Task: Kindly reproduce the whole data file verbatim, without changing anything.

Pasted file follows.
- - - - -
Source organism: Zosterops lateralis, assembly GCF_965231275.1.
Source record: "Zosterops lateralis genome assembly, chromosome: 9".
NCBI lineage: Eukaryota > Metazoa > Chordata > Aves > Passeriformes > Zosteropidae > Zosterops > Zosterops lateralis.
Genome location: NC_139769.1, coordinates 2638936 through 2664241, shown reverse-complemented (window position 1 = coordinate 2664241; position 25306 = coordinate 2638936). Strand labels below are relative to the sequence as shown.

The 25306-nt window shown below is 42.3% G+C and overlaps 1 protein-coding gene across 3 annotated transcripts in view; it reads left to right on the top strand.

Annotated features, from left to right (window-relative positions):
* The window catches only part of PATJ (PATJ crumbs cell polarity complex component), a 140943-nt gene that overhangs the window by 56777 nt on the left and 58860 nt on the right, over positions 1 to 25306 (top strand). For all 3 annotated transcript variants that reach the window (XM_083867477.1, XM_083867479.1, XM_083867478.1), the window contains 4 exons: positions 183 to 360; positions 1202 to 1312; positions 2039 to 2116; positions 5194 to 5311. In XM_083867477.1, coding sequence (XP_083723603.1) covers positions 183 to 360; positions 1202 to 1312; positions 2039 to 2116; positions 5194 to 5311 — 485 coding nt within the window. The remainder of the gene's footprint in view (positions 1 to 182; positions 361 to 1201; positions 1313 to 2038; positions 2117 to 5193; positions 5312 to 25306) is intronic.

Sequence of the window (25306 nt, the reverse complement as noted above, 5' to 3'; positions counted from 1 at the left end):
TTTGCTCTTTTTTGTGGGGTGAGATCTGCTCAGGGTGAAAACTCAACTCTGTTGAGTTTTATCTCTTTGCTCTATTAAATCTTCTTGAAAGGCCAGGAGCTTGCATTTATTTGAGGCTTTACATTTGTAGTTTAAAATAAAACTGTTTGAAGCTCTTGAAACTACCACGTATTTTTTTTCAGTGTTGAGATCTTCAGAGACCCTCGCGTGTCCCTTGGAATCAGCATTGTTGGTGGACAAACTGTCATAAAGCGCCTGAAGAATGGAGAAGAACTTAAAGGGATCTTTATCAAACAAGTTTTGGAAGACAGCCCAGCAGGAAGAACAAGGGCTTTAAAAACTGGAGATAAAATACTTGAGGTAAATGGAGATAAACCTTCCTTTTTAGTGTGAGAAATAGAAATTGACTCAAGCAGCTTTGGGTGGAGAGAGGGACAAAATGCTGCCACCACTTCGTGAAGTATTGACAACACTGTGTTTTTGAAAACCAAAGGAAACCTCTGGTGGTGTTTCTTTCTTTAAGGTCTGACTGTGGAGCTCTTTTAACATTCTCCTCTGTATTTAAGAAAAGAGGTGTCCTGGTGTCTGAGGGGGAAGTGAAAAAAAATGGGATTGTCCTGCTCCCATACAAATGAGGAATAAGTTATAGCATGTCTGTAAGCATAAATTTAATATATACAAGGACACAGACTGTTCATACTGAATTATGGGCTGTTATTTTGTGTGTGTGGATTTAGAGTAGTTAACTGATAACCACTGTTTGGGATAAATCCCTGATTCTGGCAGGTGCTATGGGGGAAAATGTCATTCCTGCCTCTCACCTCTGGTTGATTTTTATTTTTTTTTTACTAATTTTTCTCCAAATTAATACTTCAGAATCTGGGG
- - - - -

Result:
Source organism: Zosterops lateralis, assembly GCF_965231275.1.
Source record: "Zosterops lateralis genome assembly, chromosome: 9".
NCBI lineage: Eukaryota > Metazoa > Chordata > Aves > Passeriformes > Zosteropidae > Zosterops > Zosterops lateralis.
Genome location: NC_139769.1, coordinates 2638936 through 2664241, shown reverse-complemented (window position 1 = coordinate 2664241; position 25306 = coordinate 2638936). Strand labels below are relative to the sequence as shown.

The 25306-nt window shown below is 42.3% G+C and overlaps 1 protein-coding gene across 3 annotated transcripts in view; it reads left to right on the top strand.

Annotated features, from left to right (window-relative positions):
* The window catches only part of PATJ (PATJ crumbs cell polarity complex component), a 140943-nt gene that overhangs the window by 56777 nt on the left and 58860 nt on the right, over positions 1 to 25306 (top strand). For all 3 annotated transcript variants that reach the window (XM_083867477.1, XM_083867479.1, XM_083867478.1), the window contains 4 exons: positions 183 to 360; positions 1202 to 1312; positions 2039 to 2116; positions 5194 to 5311. In XM_083867477.1, coding sequence (XP_083723603.1) covers positions 183 to 360; positions 1202 to 1312; positions 2039 to 2116; positions 5194 to 5311 — 485 coding nt within the window. The remainder of the gene's footprint in view (positions 1 to 182; positions 361 to 1201; positions 1313 to 2038; positions 2117 to 5193; positions 5312 to 25306) is intronic.

Sequence of the window (25306 nt, the reverse complement as noted above, 5' to 3'; positions counted from 1 at the left end):
TTTGCTCTTTTTTGTGGGGTGAGATCTGCTCAGGGTGAAAACTCAACTCTGTTGAGTTTTATCTCTTTGCTCTATTAAATCTTCTTGAAAGGCCAGGAGCTTGCATTTATTTGAGGCTTTACATTTGTAGTTTAAAATAAAACTGTTTGAAGCTCTTGAAACTACCACGTATTTTTTTTCAGTGTTGAGATCTTCAGAGACCCTCGCGTGTCCCTTGGAATCAGCATTGTTGGTGGACAAACTGTCATAAAGCGCCTGAAGAATGGAGAAGAACTTAAAGGGATCTTTATCAAACAAGTTTTGGAAGACAGCCCAGCAGGAAGAACAAGGGCTTTAAAAACTGGAGATAAAATACTTGAGGTAAATGGAGATAAACCTTCCTTTTTAGTGTGAGAAATAGAAATTGACTCAAGCAGCTTTGGGTGGAGAGAGGGACAAAATGCTGCCACCACTTCGTGAAGTATTGACAACACTGTGTTTTTGAAAACCAAAGGAAACCTCTGGTGGTGTTTCTTTCTTTAAGGTCTGACTGTGGAGCTCTTTTAACATTCTCCTCTGTATTTAAGAAAAGAGGTGTCCTGGTGTCTGAGGGGGAAGTGAAAAAAAATGGGATTGTCCTGCTCCCATACAAATGAGGAATAAGTTATAGCATGTCTGTAAGCATAAATTTAATATATACAAGGACACAGACTGTTCATACTGAATTATGGGCTGTTATTTTGTGTGTGTGGATTTAGAGTAGTTAACTGATAACCACTGTTTGGGATAAATCCCTGATTCTGGCAGGTGCTATGGGGGAAAATGTCATTCCTGCCTCTCACCTCTGGTTGATTTTTATTTTTTTTTTACTAATTTTTCTCCAAATTAATACTTCAGAATCTGGGG